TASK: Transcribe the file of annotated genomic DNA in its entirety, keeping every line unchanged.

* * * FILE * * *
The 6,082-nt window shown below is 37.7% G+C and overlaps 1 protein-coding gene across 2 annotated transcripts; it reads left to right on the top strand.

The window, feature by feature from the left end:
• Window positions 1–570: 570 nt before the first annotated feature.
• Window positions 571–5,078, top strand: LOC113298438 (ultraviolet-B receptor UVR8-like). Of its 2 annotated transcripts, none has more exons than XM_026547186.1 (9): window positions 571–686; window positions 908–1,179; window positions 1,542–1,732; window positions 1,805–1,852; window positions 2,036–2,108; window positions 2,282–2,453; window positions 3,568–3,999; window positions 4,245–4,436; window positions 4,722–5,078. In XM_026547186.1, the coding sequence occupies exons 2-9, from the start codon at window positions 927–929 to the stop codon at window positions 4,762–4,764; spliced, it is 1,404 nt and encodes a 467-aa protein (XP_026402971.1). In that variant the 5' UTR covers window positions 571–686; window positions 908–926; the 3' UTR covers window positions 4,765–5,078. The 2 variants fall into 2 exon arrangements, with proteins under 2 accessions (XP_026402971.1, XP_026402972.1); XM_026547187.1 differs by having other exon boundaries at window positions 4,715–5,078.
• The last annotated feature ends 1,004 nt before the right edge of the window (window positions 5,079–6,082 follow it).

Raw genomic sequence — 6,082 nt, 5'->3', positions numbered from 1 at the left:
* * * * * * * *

The 6,082-nt window shown below is 37.7% G+C and overlaps 1 protein-coding gene across 2 annotated transcripts; it reads left to right on the top strand.

The window, feature by feature from the left end:
• Window positions 1–570: 570 nt before the first annotated feature.
• Window positions 571–5,078, top strand: LOC113298438 (ultraviolet-B receptor UVR8-like). Of its 2 annotated transcripts, none has more exons than XM_026547186.1 (9): window positions 571–686; window positions 908–1,179; window positions 1,542–1,732; window positions 1,805–1,852; window positions 2,036–2,108; window positions 2,282–2,453; window positions 3,568–3,999; window positions 4,245–4,436; window positions 4,722–5,078. In XM_026547186.1, the coding sequence occupies exons 2-9, from the start codon at window positions 927–929 to the stop codon at window positions 4,762–4,764; spliced, it is 1,404 nt and encodes a 467-aa protein (XP_026402971.1). In that variant the 5' UTR covers window positions 571–686; window positions 908–926; the 3' UTR covers window positions 4,765–5,078. The 2 variants fall into 2 exon arrangements, with proteins under 2 accessions (XP_026402971.1, XP_026402972.1); XM_026547187.1 differs by having other exon boundaries at window positions 4,715–5,078.
• The last annotated feature ends 1,004 nt before the right edge of the window (window positions 5,079–6,082 follow it).

Raw genomic sequence — 6,082 nt, 5'->3', positions numbered from 1 at the left: